FRAMINGHAM, 15 FEBRUARY 2011 - A couple of years ago, business consultant Mehrdad Baghai and James Quigley, the global CEO of Deloitte Touche Tohmatsu, were chatting about Quigley's formidable challenge of getting all 170,000 of his company's employees "on the same page," working for the collective good of the organization.
"So we started with that question -- what does it take to get large numbers of people to work as one," Baghai says during an interview stop in Boston while on a recent book promotion tour. One of the things they found was that management books tended to lay out broad advice about how leadership should work to build collaboration. "Every leader does this -- one, two, three, four -- and everyone should build an internal market, everyone should do this in innovation."
They knew that the one-size-fits-all approach wasn't what they had in mind to help groups of people develop a shared organizational identity as they worked together. "It just seemed to us that you should think about collaboration as a general good," Baghai says.
Armed with the notion that collaboration "is a means to an end, not an end in itself, and that because the purposes might be different you might need different styles" of collaboration for different situations, they set forth to find out what had been written and what analyses already existed. What they came up with were some "notable efforts," particularly among academics, but "we wanted to find one that in a pragmatic way would help leaders act differently, so it has to be a framework" that would identify ways of collaborating, says Baghai, who lives in Sydney and also is managing director of Alchemy Growth Partners.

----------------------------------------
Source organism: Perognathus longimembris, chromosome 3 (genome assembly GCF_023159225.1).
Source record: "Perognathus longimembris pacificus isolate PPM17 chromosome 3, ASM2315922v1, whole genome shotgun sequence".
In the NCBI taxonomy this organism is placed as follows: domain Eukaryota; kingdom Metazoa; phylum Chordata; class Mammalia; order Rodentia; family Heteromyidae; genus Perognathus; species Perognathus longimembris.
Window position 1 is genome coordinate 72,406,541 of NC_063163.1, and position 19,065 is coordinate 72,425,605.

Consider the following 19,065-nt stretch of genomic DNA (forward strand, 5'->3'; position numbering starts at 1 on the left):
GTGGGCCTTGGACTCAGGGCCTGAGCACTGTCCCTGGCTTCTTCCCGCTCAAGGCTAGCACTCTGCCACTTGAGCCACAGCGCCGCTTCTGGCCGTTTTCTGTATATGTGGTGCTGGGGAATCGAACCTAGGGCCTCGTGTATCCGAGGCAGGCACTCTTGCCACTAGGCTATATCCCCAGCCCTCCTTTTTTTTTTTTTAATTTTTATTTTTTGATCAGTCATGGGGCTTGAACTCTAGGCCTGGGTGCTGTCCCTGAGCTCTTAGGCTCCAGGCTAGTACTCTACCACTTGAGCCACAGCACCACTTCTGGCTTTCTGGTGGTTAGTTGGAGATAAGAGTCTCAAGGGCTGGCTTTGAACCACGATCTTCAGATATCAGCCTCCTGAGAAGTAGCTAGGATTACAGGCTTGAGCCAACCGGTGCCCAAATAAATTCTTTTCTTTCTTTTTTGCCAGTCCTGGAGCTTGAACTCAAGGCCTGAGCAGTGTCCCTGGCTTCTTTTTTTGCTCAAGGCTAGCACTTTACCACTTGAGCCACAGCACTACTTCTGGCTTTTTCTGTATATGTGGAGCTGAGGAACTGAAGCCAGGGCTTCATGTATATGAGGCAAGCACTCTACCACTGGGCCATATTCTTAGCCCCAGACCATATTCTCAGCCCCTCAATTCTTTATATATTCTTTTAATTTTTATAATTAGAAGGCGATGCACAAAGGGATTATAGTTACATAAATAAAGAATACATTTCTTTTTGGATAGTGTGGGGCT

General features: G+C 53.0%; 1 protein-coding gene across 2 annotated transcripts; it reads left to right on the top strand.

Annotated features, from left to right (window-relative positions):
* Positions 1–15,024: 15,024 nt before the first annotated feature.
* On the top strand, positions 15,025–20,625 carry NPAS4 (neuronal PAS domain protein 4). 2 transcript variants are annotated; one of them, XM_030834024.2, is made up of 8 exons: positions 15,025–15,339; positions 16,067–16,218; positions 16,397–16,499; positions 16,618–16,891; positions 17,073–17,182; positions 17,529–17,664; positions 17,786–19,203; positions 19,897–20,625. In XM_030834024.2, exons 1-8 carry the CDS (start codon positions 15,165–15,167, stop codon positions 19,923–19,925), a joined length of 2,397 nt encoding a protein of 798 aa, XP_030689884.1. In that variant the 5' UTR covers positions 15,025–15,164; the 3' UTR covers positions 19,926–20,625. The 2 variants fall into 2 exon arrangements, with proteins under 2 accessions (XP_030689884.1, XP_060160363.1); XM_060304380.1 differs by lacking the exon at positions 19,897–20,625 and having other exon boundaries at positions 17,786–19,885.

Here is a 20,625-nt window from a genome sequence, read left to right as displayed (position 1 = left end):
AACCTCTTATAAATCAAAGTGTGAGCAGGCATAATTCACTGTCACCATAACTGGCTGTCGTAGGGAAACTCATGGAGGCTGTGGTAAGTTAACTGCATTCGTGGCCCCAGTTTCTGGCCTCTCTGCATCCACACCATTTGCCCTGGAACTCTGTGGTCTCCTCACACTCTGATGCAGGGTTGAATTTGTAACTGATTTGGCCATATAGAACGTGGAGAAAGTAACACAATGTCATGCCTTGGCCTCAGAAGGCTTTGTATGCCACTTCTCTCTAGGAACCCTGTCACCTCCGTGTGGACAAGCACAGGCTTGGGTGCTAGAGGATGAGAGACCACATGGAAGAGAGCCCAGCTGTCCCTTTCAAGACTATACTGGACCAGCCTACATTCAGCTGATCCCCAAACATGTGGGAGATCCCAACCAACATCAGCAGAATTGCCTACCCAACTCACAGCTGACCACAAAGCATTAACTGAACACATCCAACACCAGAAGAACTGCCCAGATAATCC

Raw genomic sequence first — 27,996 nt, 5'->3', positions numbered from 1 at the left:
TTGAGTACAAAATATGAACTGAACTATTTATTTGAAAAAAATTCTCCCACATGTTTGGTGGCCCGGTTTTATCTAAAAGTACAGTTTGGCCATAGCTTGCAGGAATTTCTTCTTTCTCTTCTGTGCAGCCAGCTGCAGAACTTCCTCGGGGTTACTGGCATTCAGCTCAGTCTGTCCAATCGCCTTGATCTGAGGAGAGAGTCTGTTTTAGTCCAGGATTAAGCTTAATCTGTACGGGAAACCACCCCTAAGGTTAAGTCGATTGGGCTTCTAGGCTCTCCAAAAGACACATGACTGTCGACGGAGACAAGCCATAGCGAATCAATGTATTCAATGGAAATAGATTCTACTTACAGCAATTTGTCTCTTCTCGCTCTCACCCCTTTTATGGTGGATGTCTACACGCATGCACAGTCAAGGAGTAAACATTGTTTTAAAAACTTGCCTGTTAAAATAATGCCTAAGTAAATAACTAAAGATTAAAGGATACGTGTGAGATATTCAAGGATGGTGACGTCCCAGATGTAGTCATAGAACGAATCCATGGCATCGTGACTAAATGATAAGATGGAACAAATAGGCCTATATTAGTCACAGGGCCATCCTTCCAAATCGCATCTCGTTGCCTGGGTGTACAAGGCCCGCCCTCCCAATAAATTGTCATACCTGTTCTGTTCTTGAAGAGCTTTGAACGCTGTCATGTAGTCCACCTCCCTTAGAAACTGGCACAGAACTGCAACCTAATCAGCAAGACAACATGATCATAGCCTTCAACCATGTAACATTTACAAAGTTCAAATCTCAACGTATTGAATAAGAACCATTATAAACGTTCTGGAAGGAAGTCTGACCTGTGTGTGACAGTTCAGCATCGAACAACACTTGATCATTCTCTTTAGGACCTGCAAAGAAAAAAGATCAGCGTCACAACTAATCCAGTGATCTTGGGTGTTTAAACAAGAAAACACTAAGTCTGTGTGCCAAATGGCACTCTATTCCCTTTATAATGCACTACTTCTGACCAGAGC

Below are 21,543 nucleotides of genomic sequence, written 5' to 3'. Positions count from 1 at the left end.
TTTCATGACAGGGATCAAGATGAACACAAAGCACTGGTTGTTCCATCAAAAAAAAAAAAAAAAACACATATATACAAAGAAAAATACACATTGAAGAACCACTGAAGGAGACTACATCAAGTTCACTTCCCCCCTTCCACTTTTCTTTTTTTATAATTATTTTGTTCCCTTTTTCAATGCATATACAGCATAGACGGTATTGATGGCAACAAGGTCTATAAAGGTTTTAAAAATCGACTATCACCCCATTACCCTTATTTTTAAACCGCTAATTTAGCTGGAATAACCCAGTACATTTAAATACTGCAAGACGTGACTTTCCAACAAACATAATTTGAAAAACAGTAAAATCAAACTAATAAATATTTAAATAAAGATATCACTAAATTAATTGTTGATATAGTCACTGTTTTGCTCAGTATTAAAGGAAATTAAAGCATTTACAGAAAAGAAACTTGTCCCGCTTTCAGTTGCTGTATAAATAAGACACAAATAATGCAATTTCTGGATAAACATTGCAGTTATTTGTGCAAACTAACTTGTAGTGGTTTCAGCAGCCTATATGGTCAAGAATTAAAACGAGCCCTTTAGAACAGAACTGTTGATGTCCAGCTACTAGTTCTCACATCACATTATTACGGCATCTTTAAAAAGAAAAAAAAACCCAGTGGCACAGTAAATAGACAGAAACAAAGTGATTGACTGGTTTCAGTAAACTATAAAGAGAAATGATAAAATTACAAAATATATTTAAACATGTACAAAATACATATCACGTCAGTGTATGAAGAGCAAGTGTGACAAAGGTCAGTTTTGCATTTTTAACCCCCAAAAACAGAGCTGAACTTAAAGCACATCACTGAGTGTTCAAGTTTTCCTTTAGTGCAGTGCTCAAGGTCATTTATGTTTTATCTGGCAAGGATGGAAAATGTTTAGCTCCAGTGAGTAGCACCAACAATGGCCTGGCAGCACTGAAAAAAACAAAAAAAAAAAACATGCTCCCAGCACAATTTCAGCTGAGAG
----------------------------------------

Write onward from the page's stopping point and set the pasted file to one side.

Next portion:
Because what they were searching for didn't exist in quite the way they envisioned it, they created a method to identify collaborative archetypes and the characteristics of each, which they detail in their new book, "As One: Individual Action, Collective Power," published by Penguin. Their approach also has been a springboard for the Deloitte Center for Collective Leadership, which is now open in London, as well as related apps for Apple's iPhone and iPad.
Their pragmatic approach started with reviewing hundreds of perspectives on collective action taken from a variety of academic disciplines, including science, economics and psychology. They also pulled together 60 detailed case studies to analyze successful collaborative efforts, asking a set of questions for more than 100 factors about those organizations, such as their structure, systems and processes, leadership, and how they communicate.
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